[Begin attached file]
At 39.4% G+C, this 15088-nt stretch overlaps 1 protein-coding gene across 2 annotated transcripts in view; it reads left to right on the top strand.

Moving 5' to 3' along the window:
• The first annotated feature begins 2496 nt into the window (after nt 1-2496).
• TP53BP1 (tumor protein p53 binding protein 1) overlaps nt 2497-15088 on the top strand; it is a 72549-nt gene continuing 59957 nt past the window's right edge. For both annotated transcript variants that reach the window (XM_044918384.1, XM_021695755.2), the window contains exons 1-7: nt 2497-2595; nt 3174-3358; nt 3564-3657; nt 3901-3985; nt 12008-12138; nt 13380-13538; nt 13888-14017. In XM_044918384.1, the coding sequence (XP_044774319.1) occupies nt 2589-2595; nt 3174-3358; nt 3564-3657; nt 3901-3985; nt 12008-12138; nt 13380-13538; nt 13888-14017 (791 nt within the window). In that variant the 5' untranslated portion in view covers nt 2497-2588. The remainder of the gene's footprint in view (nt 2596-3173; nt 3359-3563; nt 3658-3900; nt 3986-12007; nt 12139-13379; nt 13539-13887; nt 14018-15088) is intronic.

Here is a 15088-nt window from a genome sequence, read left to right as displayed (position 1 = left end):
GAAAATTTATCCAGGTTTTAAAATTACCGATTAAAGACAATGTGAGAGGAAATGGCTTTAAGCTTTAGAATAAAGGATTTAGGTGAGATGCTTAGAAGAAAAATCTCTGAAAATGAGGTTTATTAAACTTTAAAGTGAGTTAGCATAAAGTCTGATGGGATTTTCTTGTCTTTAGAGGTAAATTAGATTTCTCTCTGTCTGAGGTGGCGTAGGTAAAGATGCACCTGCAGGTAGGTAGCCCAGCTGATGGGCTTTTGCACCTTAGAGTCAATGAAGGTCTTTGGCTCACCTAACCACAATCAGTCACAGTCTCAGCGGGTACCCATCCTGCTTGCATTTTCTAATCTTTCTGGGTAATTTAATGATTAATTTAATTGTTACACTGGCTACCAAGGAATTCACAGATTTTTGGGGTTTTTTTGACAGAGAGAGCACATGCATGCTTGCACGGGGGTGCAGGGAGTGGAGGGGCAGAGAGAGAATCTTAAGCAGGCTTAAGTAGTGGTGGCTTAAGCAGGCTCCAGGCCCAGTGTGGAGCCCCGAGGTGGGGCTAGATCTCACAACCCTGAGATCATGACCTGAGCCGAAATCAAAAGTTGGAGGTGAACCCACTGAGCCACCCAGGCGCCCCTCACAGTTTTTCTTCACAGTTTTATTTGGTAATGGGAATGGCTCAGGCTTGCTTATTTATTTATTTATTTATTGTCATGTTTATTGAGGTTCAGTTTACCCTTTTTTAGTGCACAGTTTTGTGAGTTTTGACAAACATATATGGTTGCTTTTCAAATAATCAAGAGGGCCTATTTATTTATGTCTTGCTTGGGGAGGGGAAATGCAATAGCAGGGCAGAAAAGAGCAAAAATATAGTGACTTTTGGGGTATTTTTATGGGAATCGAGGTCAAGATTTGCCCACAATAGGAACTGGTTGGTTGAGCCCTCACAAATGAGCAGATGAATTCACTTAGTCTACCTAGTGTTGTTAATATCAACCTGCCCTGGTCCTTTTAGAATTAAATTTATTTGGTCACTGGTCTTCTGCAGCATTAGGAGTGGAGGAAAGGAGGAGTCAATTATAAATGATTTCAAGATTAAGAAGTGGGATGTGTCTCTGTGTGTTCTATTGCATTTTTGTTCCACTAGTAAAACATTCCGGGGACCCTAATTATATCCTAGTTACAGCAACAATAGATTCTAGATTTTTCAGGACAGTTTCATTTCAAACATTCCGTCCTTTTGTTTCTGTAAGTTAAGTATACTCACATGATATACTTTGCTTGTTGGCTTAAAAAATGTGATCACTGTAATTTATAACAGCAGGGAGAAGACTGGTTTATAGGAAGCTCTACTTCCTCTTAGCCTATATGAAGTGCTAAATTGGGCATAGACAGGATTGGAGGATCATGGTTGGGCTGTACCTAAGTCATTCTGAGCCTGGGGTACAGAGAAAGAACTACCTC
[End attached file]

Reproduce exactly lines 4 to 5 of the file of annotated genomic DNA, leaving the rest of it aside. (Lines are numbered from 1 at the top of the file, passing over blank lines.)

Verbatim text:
• TP53BP1 (tumor protein p53 binding protein 1) overlaps nt 2497-15088 on the top strand; it is a 72549-nt gene continuing 59957 nt past the window's right edge. For both annotated transcript variants that reach the window (XM_044918384.1, XM_021695755.2), the window contains exons 1-7: nt 2497-2595; nt 3174-3358; nt 3564-3657; nt 3901-3985; nt 12008-12138; nt 13380-13538; nt 13888-14017. In XM_044918384.1, the coding sequence (XP_044774319.1) occupies nt 2589-2595; nt 3174-3358; nt 3564-3657; nt 3901-3985; nt 12008-12138; nt 13380-13538; nt 13888-14017 (791 nt within the window). In that variant the 5' untranslated portion in view covers nt 2497-2588. The remainder of the gene's footprint in view (nt 2596-3173; nt 3359-3563; nt 3658-3900; nt 3986-12007; nt 12139-13379; nt 13539-13887; nt 14018-15088) is intronic.

Here is a 15088-nt window from a genome sequence, read left to right as displayed (position 1 = left end):